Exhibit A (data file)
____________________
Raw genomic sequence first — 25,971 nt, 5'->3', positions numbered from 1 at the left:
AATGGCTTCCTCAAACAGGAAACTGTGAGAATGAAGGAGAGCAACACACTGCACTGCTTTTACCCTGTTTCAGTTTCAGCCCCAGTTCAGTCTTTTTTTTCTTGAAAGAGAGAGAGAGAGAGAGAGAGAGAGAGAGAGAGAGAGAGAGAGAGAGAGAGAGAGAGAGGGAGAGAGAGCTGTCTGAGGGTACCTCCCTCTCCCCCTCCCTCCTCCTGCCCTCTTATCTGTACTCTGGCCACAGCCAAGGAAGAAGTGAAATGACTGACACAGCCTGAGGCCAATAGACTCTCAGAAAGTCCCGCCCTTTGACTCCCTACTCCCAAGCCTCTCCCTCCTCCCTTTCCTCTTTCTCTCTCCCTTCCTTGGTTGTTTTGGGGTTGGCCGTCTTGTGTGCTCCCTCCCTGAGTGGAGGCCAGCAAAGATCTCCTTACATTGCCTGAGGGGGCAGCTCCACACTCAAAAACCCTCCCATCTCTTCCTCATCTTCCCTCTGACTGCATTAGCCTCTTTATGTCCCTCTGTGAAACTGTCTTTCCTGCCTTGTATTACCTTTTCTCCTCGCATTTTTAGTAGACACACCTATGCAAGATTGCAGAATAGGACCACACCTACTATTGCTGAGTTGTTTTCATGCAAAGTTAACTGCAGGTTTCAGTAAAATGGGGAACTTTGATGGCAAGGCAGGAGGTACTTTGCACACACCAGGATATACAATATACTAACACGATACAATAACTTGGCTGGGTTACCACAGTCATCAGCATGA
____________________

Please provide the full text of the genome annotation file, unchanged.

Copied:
Raw genomic sequence first — 25,971 nt, 5'->3', positions numbered from 1 at the left:
AATGGCTTCCTCAAACAGGAAACTGTGAGAATGAAGGAGAGCAACACACTGCACTGCTTTTACCCTGTTTCAGTTTCAGCCCCAGTTCAGTCTTTTTTTTCTTGAAAGAGAGAGAGAGAGAGAGAGAGAGAGAGAGAGAGAGAGAGAGAGAGAGAGAGAGAGAGAGGGAGAGAGAGCTGTCTGAGGGTACCTCCCTCTCCCCCTCCCTCCTCCTGCCCTCTTATCTGTACTCTGGCCACAGCCAAGGAAGAAGTGAAATGACTGACACAGCCTGAGGCCAATAGACTCTCAGAAAGTCCCGCCCTTTGACTCCCTACTCCCAAGCCTCTCCCTCCTCCCTTTCCTCTTTCTCTCTCCCTTCCTTGGTTGTTTTGGGGTTGGCCGTCTTGTGTGCTCCCTCCCTGAGTGGAGGCCAGCAAAGATCTCCTTACATTGCCTGAGGGGGCAGCTCCACACTCAAAAACCCTCCCATCTCTTCCTCATCTTCCCTCTGACTGCATTAGCCTCTTTATGTCCCTCTGTGAAACTGTCTTTCCTGCCTTGTATTACCTTTTCTCCTCGCATTTTTAGTAGACACACCTATGCAAGATTGCAGAATAGGACCACACCTACTATTGCTGAGTTGTTTTCATGCAAAGTTAACTGCAGGTTTCAGTAAAATGGGGAACTTTGATGGCAAGGCAGGAGGTACTTTGCACACACCAGGATATACAATATACTAACACGATACAATAACTTGGCTGGGTTACCACAGTCATCAGCATGA